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New Lafayette restaurant staff 'blown away' by community support

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Ruby Ru's Street Eatery in Lafayette, Colorado

LAFAYETTE, Colo. — Ruby Ru’s Street Eatery in Lafayette is already attracting regular customers, just a few weeks after opening its doors.

Colorado Voices

Ruby Ru's Street Eatery opens in Lafayette

Rating: TV-PG

Ruby Ru's already has regulars despite opening during a tough year for restaurants.

Repeat business is great news for owner Chris Rubeck, who admits he's taking a risk opening a restaurant at a time when so many businesses have had to shut down due to COVID-19.

“It’s been amazing, we’re kind of blown away,” Rubeck said of the community response so far to his new venture. 

Ruby Ru’s was already a successful food truck, serving up its signature bourbon chicken dish, when Rubeck learned the restaurant location in Lafayette was becoming available in early 2020.

“I went to high school right down the road and knew about this location and it just kind of meant a lot to me,” he said. “I started playing with the idea in my head and was like, ‘Okay, this is kind of cool. This could work.’” 

Then COVID-19 hit, forcing the food truck to temporarily shut down. Rubeck says the business received federal paycheck protection funding to stay afloat, and shifted to serving with other food trucks in neighborhoods for cooped-up residents.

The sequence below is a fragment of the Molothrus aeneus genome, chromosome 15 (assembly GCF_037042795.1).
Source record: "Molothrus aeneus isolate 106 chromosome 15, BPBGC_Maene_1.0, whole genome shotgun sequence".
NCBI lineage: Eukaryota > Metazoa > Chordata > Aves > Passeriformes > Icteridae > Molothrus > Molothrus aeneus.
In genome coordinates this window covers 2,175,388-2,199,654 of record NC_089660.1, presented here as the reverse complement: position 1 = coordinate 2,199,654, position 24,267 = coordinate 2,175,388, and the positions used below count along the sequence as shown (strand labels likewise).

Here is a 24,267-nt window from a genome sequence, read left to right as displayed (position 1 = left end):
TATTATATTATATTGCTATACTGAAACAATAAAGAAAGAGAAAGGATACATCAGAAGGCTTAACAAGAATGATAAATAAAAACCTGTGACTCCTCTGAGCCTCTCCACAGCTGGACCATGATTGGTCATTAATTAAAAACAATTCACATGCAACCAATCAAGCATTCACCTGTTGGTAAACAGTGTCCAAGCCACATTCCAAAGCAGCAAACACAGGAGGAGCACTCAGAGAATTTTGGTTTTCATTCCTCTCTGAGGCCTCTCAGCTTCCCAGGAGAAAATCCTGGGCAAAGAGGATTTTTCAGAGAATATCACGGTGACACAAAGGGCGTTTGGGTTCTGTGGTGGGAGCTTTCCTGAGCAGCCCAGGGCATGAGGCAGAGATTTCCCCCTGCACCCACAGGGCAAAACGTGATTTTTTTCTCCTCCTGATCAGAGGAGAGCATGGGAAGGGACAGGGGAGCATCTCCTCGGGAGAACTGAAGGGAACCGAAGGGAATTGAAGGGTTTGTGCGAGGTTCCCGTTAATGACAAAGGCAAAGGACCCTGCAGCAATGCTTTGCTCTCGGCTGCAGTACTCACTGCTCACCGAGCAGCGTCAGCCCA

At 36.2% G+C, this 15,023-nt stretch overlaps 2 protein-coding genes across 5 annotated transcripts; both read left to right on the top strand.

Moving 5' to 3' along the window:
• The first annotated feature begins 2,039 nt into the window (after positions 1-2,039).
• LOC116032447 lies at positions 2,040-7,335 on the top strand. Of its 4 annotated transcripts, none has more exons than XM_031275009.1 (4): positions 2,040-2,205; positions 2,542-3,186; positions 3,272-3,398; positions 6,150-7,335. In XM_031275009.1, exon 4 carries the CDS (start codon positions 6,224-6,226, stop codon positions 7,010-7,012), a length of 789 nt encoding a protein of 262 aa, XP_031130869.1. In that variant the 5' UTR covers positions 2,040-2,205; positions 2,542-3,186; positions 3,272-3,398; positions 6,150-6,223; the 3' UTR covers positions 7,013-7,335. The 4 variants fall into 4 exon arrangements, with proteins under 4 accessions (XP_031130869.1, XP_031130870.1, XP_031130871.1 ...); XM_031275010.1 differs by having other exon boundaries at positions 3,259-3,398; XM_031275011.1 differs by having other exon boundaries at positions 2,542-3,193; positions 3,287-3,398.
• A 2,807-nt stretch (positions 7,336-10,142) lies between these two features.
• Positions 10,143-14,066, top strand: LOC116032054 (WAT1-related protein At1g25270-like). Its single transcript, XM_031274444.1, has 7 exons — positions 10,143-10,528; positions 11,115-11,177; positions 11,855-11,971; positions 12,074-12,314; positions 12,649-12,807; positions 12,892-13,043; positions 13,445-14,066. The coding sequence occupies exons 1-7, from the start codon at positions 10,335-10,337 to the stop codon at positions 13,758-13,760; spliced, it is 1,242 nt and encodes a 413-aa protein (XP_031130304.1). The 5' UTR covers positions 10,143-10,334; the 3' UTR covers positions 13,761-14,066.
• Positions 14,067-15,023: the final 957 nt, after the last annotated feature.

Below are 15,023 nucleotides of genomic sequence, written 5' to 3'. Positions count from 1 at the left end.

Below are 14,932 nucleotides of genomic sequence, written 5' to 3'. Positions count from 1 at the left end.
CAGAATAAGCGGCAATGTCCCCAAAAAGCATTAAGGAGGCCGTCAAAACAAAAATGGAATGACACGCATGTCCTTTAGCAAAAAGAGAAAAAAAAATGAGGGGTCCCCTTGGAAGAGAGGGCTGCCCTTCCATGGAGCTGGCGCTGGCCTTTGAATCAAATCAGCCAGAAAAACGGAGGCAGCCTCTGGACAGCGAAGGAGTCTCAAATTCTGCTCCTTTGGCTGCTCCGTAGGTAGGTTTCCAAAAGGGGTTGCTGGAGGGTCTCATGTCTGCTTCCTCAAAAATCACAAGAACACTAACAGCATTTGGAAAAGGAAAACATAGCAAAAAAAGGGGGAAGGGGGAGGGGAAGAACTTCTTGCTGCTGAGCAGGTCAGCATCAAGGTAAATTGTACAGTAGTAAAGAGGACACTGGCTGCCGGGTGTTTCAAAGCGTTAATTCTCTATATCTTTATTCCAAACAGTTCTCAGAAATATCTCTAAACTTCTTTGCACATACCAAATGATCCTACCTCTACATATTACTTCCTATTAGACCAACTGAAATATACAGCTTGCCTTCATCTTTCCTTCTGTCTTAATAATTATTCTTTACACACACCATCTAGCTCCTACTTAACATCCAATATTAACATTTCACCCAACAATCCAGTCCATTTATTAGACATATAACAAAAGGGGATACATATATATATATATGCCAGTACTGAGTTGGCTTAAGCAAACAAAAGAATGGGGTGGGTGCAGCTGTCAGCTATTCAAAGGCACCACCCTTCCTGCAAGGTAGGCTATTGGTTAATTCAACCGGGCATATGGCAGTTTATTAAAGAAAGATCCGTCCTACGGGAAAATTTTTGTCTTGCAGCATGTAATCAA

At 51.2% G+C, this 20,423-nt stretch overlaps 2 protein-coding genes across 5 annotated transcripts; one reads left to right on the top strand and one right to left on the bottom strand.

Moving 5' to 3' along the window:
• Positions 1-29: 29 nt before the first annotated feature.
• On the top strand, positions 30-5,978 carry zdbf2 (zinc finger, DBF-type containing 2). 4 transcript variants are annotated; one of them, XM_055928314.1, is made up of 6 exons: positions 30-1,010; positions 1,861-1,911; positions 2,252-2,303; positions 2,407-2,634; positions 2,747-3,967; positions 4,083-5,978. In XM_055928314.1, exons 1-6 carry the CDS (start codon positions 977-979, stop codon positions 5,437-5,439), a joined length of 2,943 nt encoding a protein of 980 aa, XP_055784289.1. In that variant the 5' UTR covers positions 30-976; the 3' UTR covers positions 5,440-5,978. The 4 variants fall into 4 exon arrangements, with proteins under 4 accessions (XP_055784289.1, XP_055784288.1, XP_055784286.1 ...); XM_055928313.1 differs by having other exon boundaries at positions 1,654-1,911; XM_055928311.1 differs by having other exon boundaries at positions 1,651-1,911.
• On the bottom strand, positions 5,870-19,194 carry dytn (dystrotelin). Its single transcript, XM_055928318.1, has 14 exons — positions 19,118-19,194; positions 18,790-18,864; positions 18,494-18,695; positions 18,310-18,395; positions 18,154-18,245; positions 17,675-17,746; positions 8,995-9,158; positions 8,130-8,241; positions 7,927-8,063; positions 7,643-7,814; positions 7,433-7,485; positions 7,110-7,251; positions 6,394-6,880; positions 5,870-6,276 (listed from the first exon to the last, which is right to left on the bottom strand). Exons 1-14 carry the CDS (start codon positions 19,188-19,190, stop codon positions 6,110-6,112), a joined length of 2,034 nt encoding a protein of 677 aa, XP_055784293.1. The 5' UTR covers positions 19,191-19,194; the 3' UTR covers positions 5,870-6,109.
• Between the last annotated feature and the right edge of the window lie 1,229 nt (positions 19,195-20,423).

Despite the setbacks, Rubeck decided to move forward with opening the restaurant, which opened its doors in late February.

“I already decided I wanted to do this, so I was doing it no matter what,” he said.

Ruby Ru’s serves fast-casual, counter service meals with only a few tables indoors, mainly geared toward takeout business. That model helped Rubeck feel that the business is less vulnerable to the capacity restrictions that have been imposed throughout the pandemic.

He says about half of the restaurant’s orders so far have come in through their online ordering system, even though they've done little to promote it. He believes communities embracing the takeout model will help the restaurant industry rebuild from all of the damage left by the pandemic.

“It’s a huge part of our economy, our country, our way of life,” Rubeck said of the food industry. “One way or another, we’re going to get through it and we’ll survive.”

This story is the first in a series spotlighting locally-owned Colorado restaurants and their staff, as part of an ongoing Rocky Mountain PBS project sharing personal stories of the long-term impacts of the COVID-19 pandemic on communities in Colorado.

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